# source coding theorem

The task of compression: Convert sequence of symbols to sequence of encoded symbols. It's desirable for the encoded sequence to be as short as possible.

## 1. informal statement

Given a random variable \(X\) with entropy \(H(X)\), any encoding of \(X\) will not have a smaller rate than \(H(X)\). Conversely, any rate smaller than \(H(X)\) will make loss very likely. However, you can get the rate arbitrarily close to \(H(X)\) and get arbitrarily small error in the limit as the sequence length \(n\rightarrow \infty\).

### 1.1. intuitive statement

I am trying to find an encoding scheme that will compress the input information from \(X\). The *rate* is the number of coding bits needed per input bit. This theorem is telling us that we can't compress below a certain rate, namely \(H(X)\), without incurring the penalty of likely loss.

## 2. making the rate arbitrarily close to \(H(X)\)

Shannon's source coding theorem says that: Given a random variable \(X\) with entropy \(H(X)\), define a notation for \(n\) i.i.d repetitions of \(X\): call it \(X^{1:n} = X_1,...,X_n\) For any \(\epsilon > 0\), for a rate of \(H(X)+\epsilon\), there exists:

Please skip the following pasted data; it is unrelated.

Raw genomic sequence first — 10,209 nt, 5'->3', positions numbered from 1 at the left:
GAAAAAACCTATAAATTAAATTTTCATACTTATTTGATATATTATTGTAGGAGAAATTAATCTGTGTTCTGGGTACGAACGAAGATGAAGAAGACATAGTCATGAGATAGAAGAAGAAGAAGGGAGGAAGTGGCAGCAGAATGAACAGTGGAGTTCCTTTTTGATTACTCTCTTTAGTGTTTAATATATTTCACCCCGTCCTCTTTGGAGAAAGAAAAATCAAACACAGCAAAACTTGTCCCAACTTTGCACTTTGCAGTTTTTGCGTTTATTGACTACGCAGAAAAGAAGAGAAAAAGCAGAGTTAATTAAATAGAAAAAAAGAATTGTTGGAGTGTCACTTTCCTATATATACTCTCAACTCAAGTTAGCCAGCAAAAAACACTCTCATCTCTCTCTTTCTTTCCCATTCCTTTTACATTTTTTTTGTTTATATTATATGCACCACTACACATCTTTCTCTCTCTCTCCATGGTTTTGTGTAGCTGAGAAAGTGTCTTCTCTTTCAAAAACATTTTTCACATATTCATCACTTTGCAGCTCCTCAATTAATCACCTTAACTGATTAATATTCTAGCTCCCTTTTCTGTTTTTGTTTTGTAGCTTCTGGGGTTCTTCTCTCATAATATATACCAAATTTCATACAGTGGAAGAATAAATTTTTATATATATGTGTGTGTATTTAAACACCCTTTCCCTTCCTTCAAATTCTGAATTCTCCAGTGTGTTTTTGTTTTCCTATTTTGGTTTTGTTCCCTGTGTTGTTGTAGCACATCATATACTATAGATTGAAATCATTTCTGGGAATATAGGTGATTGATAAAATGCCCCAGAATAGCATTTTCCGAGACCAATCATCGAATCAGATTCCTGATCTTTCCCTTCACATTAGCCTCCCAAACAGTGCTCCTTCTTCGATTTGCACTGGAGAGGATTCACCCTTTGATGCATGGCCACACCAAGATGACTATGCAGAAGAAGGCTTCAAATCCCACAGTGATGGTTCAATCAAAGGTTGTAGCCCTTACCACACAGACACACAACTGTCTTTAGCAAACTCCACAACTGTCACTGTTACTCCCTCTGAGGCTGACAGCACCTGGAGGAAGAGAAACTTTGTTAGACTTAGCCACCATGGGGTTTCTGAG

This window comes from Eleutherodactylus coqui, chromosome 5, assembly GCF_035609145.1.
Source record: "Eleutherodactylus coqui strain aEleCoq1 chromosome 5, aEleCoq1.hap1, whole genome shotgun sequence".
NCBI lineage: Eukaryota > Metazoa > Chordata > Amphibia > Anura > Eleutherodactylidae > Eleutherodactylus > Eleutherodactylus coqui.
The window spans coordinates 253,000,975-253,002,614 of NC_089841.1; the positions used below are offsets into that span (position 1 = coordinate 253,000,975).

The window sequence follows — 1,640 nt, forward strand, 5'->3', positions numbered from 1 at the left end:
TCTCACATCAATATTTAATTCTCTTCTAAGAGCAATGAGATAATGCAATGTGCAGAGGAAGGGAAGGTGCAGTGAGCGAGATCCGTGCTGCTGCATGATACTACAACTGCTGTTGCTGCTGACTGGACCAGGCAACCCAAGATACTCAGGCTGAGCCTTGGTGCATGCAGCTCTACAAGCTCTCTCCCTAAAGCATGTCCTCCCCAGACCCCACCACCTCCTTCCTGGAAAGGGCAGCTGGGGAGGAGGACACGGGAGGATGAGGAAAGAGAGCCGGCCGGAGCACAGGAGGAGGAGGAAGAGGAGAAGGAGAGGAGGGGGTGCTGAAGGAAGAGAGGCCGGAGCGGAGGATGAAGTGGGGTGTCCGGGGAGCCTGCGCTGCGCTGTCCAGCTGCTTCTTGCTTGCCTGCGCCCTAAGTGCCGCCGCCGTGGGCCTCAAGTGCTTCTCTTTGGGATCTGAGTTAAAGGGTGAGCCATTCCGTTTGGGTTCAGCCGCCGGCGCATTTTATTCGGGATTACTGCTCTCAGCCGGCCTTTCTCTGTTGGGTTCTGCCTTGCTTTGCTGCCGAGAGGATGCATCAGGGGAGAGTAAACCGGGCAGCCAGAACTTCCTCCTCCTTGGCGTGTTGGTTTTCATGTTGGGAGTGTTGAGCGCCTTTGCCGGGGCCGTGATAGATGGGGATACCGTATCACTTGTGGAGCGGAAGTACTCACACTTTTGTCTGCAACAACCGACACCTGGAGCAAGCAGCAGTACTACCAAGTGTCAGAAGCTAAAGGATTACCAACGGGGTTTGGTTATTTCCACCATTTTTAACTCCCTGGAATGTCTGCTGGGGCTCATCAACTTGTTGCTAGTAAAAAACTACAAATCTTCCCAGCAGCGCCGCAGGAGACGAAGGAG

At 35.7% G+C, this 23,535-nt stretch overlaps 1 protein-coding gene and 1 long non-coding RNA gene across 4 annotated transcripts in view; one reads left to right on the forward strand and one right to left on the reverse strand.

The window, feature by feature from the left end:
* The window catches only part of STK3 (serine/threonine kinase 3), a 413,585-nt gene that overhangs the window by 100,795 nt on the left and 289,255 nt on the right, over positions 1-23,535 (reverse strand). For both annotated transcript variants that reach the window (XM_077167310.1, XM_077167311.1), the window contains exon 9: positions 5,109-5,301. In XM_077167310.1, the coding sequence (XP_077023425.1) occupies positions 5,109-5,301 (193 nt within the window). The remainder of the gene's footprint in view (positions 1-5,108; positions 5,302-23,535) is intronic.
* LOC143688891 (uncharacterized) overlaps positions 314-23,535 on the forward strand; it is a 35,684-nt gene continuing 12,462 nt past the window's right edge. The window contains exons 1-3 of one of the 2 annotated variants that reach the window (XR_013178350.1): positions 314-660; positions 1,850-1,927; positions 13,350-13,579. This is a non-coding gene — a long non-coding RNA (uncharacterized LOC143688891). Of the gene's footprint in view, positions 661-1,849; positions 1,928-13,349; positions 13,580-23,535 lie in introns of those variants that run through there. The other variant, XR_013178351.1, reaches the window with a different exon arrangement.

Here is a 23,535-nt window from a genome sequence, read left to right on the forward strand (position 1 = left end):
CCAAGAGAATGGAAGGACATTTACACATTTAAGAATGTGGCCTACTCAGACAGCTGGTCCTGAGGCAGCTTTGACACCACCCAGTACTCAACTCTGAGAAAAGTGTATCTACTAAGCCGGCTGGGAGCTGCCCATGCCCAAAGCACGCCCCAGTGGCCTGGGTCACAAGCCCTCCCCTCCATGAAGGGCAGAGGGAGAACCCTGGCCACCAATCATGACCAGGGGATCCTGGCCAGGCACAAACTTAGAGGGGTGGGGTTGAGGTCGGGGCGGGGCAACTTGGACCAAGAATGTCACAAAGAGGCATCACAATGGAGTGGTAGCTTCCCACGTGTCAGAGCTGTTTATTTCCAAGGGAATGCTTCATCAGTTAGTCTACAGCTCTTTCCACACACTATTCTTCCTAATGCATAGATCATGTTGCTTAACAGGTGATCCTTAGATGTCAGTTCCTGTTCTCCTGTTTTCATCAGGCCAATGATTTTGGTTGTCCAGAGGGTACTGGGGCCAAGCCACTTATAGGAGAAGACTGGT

- large enough \(n\) and
- a code that will permit any \(X^{1:n}\) to be encoded in \(n(H(X)+\epsilon)\) bits such that the original \(X^{1:n}\) can be recovered with probability of at least \(1-\epsilon\)

Here, *rate* means the average number of bits per symbol used by the encoder.

A personal confusion I have with the above is why it's phrased so as to get better error bounds as you decrease \(\epsilon\). Wouldn't I expect the theorem to tell me I get better error bounds as I increase the rate above \(H(X)\)?

## 3. relationship with machine learning

If we had a perfect language model, then we could obtain a perfect code: just assign each string to a codeword that has a length equal to its surprisal value.

If we had a perfect coding scheme, we could recover the language model by using the lengths to back solve for probabilities.